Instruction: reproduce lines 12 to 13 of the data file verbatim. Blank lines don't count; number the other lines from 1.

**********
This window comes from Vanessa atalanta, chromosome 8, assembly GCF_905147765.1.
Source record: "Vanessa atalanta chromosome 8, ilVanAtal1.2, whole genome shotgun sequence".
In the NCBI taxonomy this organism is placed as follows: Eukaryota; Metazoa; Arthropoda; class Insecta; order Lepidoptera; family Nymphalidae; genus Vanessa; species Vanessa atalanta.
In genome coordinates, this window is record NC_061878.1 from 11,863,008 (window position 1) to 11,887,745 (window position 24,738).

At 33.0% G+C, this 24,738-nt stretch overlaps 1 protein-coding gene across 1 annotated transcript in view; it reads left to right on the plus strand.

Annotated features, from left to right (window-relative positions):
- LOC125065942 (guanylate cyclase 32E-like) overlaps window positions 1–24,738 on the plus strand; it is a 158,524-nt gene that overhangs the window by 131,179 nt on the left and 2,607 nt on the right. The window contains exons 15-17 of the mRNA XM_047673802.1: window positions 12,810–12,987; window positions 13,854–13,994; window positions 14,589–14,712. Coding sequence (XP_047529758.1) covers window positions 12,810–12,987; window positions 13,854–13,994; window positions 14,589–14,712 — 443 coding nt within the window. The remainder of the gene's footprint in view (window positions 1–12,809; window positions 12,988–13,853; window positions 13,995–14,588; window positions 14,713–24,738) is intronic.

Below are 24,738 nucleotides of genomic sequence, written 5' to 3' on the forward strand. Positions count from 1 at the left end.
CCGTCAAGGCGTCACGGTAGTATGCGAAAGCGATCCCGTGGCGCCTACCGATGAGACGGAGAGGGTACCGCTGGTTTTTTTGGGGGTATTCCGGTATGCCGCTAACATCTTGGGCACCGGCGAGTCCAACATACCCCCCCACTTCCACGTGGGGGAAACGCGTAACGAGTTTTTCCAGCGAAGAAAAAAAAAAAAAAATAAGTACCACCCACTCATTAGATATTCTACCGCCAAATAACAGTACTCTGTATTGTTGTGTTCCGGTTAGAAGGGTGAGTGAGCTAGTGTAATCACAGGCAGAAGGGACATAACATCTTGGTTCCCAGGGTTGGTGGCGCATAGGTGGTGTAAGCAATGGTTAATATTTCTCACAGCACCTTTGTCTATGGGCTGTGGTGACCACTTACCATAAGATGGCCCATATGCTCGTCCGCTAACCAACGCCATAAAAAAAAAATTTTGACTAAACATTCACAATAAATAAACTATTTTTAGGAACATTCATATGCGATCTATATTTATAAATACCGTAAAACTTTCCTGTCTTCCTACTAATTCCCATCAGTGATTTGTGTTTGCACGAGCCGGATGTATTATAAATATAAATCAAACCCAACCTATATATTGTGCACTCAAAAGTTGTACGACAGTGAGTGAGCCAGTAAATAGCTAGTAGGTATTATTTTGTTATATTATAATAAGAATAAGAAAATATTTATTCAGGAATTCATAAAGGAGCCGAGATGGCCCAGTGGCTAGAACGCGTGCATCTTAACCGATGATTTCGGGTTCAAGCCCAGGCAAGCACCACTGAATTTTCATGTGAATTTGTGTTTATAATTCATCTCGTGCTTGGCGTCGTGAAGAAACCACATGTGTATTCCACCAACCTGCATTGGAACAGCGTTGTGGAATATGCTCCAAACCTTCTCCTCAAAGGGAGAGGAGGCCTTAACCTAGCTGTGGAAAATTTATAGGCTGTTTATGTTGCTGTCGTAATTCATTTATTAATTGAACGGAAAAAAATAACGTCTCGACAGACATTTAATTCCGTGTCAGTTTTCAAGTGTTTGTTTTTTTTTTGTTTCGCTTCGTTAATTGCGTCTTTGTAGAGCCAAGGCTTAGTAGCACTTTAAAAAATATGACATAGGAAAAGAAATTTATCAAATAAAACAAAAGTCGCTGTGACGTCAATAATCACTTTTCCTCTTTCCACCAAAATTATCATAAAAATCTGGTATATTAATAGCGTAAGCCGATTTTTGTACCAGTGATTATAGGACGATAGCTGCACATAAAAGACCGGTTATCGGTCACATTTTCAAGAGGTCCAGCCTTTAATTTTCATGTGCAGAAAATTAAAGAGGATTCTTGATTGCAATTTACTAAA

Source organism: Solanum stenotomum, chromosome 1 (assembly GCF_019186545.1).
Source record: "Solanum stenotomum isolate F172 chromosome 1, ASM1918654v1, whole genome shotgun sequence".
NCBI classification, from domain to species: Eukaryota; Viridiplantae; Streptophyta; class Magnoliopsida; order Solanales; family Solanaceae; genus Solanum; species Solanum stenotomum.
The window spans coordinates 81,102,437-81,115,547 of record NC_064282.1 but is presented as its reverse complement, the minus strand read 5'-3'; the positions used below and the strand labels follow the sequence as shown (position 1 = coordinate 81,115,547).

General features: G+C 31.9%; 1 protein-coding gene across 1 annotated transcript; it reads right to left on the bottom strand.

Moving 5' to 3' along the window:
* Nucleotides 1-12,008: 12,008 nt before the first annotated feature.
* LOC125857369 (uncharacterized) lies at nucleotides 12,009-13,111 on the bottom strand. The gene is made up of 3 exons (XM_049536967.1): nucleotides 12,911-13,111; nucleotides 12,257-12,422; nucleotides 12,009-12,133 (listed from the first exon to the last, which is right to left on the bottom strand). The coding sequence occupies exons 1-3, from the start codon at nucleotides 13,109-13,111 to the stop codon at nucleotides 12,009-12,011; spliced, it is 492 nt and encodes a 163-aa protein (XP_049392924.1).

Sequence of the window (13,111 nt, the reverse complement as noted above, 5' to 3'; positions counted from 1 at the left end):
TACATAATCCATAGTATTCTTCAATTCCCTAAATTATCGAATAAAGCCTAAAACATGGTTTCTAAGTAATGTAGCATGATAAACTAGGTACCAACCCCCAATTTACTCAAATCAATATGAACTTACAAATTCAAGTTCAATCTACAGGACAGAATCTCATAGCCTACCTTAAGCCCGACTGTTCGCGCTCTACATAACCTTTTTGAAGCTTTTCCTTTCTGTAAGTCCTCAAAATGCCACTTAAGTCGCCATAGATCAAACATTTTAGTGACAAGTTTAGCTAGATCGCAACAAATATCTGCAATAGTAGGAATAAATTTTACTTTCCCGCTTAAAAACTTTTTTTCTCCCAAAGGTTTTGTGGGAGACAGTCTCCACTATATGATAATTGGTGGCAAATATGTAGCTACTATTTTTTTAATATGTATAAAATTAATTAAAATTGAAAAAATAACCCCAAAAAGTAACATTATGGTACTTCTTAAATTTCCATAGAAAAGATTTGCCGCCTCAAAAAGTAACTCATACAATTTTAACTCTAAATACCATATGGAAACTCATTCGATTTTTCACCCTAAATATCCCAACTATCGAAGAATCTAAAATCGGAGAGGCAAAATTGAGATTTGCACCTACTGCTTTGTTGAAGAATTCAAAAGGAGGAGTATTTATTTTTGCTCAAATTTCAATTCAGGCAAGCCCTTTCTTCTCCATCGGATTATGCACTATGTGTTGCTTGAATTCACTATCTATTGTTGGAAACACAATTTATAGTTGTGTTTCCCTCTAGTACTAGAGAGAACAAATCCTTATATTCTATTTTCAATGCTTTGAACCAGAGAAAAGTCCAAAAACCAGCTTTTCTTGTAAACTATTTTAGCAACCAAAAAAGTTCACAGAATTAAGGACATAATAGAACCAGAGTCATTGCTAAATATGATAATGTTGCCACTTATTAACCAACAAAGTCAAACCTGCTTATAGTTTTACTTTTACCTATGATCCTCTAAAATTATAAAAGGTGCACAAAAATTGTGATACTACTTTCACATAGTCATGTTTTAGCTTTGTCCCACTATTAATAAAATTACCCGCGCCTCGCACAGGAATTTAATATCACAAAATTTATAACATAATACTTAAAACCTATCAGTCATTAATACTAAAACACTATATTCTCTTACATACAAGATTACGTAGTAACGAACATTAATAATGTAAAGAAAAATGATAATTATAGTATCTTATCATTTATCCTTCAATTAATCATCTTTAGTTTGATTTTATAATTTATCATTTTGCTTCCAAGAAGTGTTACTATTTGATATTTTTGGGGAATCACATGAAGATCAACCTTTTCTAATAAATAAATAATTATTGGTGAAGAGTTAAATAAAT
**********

NCBI classification, from domain to species: Eukaryota; Viridiplantae; Streptophyta; class Magnoliopsida; order Solanales; family Solanaceae; genus Solanum; species Solanum stenotomum.
The window spans coordinates 81,102,437-81,115,547 of record NC_064282.1 but is presented as its reverse complement, the minus strand read 5'-3'; the positions used below and the strand labels follow the sequence as shown (position 1 = coordinate 81,115,547).